Members Only | December 27, 2021 | Reading Time: 5 minutes

You’d think debate over public education would be neutral and supported by all. But that’s never been how it works in America

Who’s in, who’s out – and are they the right kind of American?

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Editor’s note: The EB will have a light publishing schedule this week. One piece each today, Tuesday and Wednesday. Then off Thursday and Friday. Regular publishing will resume after the new year. –JS

Conservative attacks on education through anti-critical race theory laws are the newest strategy in a long history of politicizing public education and delegitimizing integrated and inclusive academics. 

While public education should be a neutral conversation supported by all (why would educating your children be political?), its history as a flashpoint for desegregation and racial inclusion fuels white panic. 


Anti-CRT laws might seem outlandish but they are the latest attempt by white conservatives to justify objections to acceptable public education. They are a continuation of attempts to use public education to indoctrinate students into white Protestant Americanism.


Anti-CRT laws might seem outlandish but they are the latest attempt by white conservatives to justify objections to acceptable public education. They are a continuation of attempts to use public education to indoctrinate students into white Protestant Americanism.

One reason public education is inherently politicized is because the federal public school system actually began after the Civil War. Public education was a local matter and much more common in New England. Boston Latin was the first public school in the original 13 colonies founded in 1635. Massachusetts began the first free taxpayer funded school in 1639 called the Mather School in Dorchester. 

Education in this period was often in the hands of the parents to teach literacy and arithmetic while children had apprenticeships to learn other skills. However, the ability of the parents to teach literacy was partially related to their religion. Those who were Protestant were more likely to be able to read well so they could read the Bible. 


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Public education was less common in the South where the rich would employ tutors for their children rather than building a community school project. While New England’s public grammar school network expanded, and became required in Massachusetts in 1647, they opened prestigious private academies, many of which still exist today.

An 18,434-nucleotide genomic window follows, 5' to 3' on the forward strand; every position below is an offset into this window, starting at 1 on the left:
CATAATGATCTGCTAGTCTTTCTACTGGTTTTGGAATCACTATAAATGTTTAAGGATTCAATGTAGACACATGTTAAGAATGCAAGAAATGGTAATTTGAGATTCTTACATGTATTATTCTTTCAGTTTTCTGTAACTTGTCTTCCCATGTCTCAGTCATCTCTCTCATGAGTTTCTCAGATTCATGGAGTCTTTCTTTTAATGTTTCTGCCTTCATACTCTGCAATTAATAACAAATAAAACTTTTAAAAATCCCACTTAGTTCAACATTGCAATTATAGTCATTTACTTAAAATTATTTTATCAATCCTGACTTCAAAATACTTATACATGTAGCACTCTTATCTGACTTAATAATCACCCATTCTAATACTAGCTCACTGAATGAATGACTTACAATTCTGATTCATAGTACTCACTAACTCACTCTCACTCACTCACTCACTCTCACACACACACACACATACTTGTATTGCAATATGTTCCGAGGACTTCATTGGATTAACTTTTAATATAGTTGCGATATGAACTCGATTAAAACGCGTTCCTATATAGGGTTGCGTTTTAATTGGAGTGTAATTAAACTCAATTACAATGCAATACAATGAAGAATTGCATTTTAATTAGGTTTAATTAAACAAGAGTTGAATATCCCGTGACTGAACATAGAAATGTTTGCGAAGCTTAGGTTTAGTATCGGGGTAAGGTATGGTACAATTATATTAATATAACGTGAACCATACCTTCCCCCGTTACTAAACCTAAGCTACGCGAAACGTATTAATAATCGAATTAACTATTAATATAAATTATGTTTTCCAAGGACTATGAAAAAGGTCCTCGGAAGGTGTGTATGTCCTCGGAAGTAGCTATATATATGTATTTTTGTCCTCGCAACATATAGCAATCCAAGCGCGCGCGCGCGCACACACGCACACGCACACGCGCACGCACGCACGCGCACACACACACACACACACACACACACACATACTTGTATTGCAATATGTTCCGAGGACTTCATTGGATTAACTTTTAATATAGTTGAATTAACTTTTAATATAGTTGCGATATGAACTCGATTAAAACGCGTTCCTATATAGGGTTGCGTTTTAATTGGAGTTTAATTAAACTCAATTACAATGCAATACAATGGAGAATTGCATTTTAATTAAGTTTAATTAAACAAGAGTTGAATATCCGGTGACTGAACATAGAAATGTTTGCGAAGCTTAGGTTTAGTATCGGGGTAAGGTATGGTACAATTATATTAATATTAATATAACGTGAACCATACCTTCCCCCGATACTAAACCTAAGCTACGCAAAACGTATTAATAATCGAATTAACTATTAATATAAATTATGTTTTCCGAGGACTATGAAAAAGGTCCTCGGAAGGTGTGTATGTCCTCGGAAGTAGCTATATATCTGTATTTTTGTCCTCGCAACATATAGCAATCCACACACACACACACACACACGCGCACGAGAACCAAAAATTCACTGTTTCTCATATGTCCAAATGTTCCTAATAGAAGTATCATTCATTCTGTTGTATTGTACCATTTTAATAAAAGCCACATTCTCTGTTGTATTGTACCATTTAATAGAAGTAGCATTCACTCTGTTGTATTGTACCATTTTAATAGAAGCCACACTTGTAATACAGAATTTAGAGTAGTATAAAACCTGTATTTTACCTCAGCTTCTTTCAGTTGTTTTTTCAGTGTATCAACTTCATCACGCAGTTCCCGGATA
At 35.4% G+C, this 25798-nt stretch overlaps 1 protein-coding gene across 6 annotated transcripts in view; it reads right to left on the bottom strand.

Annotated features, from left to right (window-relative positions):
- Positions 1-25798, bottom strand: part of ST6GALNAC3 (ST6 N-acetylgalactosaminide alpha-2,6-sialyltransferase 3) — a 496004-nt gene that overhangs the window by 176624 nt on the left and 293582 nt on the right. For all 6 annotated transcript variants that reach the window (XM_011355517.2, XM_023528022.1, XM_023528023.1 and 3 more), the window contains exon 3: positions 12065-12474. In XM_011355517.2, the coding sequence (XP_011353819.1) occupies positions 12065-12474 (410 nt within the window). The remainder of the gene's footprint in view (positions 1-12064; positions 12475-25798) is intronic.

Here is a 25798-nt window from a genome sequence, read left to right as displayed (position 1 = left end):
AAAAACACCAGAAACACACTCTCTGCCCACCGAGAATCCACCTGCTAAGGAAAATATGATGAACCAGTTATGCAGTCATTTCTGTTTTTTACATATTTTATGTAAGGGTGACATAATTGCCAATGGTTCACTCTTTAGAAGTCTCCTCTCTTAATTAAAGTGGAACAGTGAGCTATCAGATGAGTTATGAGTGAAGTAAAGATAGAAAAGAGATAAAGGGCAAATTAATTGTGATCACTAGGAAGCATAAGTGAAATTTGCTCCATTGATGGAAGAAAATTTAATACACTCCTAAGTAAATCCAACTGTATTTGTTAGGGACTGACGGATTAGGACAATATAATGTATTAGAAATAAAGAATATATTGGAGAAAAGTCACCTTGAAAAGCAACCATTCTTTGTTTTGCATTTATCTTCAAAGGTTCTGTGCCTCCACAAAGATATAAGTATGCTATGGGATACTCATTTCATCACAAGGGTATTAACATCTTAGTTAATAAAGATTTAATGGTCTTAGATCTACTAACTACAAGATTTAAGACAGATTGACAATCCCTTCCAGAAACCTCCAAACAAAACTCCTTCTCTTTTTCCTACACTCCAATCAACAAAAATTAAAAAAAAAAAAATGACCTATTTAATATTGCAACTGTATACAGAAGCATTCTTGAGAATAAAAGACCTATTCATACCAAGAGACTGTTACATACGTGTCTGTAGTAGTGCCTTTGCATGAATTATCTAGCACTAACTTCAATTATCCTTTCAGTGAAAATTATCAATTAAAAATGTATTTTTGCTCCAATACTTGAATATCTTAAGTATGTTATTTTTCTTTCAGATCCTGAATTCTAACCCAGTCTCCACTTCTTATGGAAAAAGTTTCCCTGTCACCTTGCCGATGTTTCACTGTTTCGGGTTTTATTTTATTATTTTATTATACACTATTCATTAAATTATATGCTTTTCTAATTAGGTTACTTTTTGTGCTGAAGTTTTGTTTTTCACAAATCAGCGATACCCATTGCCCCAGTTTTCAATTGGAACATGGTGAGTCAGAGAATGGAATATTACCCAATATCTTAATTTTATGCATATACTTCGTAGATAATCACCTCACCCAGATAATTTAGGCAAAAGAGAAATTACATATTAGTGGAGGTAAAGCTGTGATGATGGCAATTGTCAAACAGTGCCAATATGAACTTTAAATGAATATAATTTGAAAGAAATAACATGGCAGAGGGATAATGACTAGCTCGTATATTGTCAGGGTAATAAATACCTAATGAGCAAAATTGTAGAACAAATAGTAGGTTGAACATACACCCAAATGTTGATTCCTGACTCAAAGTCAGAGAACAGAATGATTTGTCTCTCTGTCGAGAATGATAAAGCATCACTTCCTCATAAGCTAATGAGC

In addition to a greater emphasis on primary education, most of the earliest universities were also located in the North. Therefore elite Southerners would travel to the North to enroll in universities.

Education was both a necessary component for a functioning democracy and also the purview of the elite. Not only did educating one’s children cost money, it meant there was luxury time for those children. Even with the focus on public education in New England, there wasn’t a public high school in the United States until 1820 or a compulsory education law until 1852 (both in Massachusetts). 

Until the late 19th century, even those supportive of public education for all usually only meant access to grammar school for basic literacy and arithmetic. Further education was a luxury and a sign of wealth. 

Some states specified free public education would only be for the poor, thereby ensuring two tiers of education. After the revolution, the concept of Republican Motherhood ascended. That linked republican citizenship to education and put the responsibility in the mothers’ hands. This had the positive benefit of including women in some education since it was up to them to educate the next generation.

Until the Civil War, education was very limited for free Black people in the North and illegal for enslaved people. In the North, it was rare for schools to accept Black students though there were exceptions. 


Public education has a history of forcing a white Protestant curriculum with the idea of “civilizing” the poor, immigrants and Native Americans. Compulsory education gained popularity in the late 19th and early 20th centuries because it was seen as a tool of assimilation